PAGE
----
Grand Army Plaza South

After reconstructing Grand Army Plaza North in 2015, the Conservancy is now comprehensively restoring the south side. The project will include utility and infrastructure improvements; pavement repair; new plantings; upgraded site furnishings, including the historic benches; and conservation of Pulitzer Fountain.

Frederick Law Olmsted and Calvert Vaux recognized the significance of the southeast corner of Central Park as its principal entrance. Completed by 1860, it included a circular traffic island ringed with elm trees between 59th and 60th Streets. In front of the Vanderbilt Mansion between 58th and 59th Street was another small semicircular green space with pathways, grass, and a double row of trees. By the turn of the 20th century, sculptor Karl Bitter started advocating for a formal treatment of the site, evoking the Place de la Concorde in Paris as inspiration. In 1911, newspaper publisher Joseph Pulitzer died and bequeathed $50,000 to build a fountain at the southeast corner of Central Park. The design competition that followed was not only for a fountain, but for a broader vision of the plaza as a grand entrance to the Park, as Karl Bitters suggested.

The architectural firm of Carrère and Hastings won the plaza design competition by unanimous vote in 1912. Their concept called for two symmetrically designed islands: Grand Army Plaza North with the William Tecumseh Sherman monument and the facing island featuring the fountain, separated by 59th Street. The sculptor Bitter was selected to craft a female figure for what later became known as the Pulitzer Fountain.

The south side of the plaza was completed in 1916. The north side, delayed by construction of the subway below, was not completed until 1921. Throughout its history, the plaza and Pulitzer Fountain underwent many repairs, the last restoration completed in 1990.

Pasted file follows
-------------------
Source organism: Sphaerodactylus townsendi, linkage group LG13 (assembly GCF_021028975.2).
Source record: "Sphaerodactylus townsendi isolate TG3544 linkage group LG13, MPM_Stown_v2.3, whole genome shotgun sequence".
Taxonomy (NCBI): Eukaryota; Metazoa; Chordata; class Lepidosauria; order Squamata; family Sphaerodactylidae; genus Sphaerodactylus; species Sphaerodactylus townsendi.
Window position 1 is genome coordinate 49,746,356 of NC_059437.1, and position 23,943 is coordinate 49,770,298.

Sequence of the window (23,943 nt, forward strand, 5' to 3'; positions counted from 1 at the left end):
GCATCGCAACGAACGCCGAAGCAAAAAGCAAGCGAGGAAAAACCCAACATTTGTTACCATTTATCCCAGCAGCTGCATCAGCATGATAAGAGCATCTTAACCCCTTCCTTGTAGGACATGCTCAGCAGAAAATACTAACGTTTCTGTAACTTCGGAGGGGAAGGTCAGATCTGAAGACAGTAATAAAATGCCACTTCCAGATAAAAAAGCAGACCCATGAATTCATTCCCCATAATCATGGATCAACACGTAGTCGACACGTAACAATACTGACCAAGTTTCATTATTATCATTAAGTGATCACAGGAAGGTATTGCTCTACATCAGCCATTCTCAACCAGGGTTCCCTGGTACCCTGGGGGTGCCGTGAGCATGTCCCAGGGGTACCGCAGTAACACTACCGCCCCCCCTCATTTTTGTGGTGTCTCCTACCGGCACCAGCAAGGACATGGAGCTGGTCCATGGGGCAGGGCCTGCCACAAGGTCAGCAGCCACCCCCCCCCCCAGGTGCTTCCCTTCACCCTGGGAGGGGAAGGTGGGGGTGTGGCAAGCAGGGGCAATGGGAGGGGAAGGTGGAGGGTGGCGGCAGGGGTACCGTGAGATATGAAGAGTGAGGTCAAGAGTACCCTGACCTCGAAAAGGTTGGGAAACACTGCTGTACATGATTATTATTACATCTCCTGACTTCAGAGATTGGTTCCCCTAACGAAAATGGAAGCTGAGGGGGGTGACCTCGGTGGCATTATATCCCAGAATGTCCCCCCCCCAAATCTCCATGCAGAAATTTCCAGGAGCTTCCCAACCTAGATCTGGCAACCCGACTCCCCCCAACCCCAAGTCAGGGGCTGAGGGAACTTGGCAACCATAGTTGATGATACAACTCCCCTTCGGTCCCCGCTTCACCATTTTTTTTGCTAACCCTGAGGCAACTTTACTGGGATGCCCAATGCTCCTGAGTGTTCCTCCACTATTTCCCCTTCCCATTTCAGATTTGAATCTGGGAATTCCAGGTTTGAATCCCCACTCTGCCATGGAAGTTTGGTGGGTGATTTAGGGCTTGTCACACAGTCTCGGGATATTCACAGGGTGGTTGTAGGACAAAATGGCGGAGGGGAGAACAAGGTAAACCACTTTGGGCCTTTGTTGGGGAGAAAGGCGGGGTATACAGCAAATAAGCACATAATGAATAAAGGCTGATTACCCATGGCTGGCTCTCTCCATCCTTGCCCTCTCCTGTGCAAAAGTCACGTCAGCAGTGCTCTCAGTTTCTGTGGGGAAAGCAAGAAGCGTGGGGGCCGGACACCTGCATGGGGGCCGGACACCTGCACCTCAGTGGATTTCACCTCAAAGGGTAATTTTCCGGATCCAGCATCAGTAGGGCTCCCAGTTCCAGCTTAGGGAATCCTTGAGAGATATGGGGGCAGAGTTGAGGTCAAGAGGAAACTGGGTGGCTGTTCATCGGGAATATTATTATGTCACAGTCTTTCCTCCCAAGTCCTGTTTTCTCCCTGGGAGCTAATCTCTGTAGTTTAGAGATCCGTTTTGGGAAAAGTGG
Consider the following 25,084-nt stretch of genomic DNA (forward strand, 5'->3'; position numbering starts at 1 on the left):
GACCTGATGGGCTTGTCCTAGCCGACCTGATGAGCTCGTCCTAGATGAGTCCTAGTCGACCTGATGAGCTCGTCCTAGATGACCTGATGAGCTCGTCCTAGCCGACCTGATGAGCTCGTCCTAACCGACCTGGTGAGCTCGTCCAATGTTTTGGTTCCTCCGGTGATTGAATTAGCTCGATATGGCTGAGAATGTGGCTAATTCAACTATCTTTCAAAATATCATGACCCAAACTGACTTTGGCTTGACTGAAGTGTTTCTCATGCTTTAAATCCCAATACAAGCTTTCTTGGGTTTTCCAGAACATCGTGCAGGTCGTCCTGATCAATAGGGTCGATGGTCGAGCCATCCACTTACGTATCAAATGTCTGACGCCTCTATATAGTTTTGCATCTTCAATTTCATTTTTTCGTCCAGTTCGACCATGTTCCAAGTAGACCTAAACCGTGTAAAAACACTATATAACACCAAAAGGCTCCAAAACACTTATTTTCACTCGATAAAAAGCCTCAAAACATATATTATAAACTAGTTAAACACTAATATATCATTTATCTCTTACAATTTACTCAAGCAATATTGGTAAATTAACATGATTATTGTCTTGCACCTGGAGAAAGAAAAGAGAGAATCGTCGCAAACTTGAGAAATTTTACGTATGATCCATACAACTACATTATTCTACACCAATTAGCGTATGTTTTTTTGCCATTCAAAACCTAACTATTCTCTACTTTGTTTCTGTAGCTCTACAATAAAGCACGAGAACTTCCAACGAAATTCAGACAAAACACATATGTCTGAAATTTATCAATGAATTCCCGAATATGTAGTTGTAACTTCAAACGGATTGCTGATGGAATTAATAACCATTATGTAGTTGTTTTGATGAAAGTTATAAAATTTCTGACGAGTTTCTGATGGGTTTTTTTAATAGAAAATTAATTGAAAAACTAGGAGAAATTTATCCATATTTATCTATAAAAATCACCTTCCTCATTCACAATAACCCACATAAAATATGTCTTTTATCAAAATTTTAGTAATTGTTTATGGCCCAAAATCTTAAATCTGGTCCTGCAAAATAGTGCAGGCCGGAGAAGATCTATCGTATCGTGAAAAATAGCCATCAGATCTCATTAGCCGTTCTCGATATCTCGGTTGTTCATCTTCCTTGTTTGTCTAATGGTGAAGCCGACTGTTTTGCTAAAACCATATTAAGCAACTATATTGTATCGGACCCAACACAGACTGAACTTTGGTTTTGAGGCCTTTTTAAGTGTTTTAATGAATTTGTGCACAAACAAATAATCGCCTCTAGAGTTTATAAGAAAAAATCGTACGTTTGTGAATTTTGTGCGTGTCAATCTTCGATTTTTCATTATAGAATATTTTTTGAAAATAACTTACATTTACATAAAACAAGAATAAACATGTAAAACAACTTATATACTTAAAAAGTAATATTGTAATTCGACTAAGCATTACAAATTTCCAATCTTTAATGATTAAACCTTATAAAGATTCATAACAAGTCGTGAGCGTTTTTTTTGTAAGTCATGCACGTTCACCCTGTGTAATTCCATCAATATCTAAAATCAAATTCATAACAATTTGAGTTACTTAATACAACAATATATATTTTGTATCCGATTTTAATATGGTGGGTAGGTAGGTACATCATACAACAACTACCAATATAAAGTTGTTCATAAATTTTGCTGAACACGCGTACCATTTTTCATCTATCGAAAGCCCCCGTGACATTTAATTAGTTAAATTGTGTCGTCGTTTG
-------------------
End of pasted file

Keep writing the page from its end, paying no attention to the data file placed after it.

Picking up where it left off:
In the years since the site was last restored, the plaza has deteriorated. The planting beds host annual displays, but the hedges lining their outer edge are overgrown. Pavements and curbs in this heavily trafficked plaza show signs of wear, and there is currently no accessible entrance to the plaza's interior.

After the successful restoration of the north side of Grand Army Plaza in 2015, this next phase of the project will complete the comprehensive restoration of the south side. It will include replacing the single row of Callery pear trees with a double row of the historically appropriate London plane trees, thus increasing the tree canopy and matching the trees at Grand Army Plaza North. This phase of the project will also focus on repairing and replacing deteriorating pavements consistent with the original plaza design and conserving Pulitzer Fountain to ensure the long-term stewardship of this landmark feature.

Scope of Work

Utility and Infrastructure Improvements

  • Replace pedestrian lighting in-kind
  • Install new drainage infrastructure
  • Upgrade water supply for irrigation and fountain


  • Return to historic paving materials; return bluestone to historic dimensions and patterns
  • Remove interior curbs and regrade paving for universal accessibility
  • Replace or reset granite street curbs, as needed

Site Furnishings

  • Recreate historic benches in granite
  • Provide post-and-chain fencing at planting parterres


  • Align the trees to the configuration and species of the historic design, matching the plantings in Grand Army Plaza North
  • Provide structural soil to optimize tree growth
  • Restore evergreen hedges, lawn, and boxed topiary at parterres to match Grand Army Plaza North


  • Update fountain mechanical systems
  • Reset, repoint, and clean granite elements, as required

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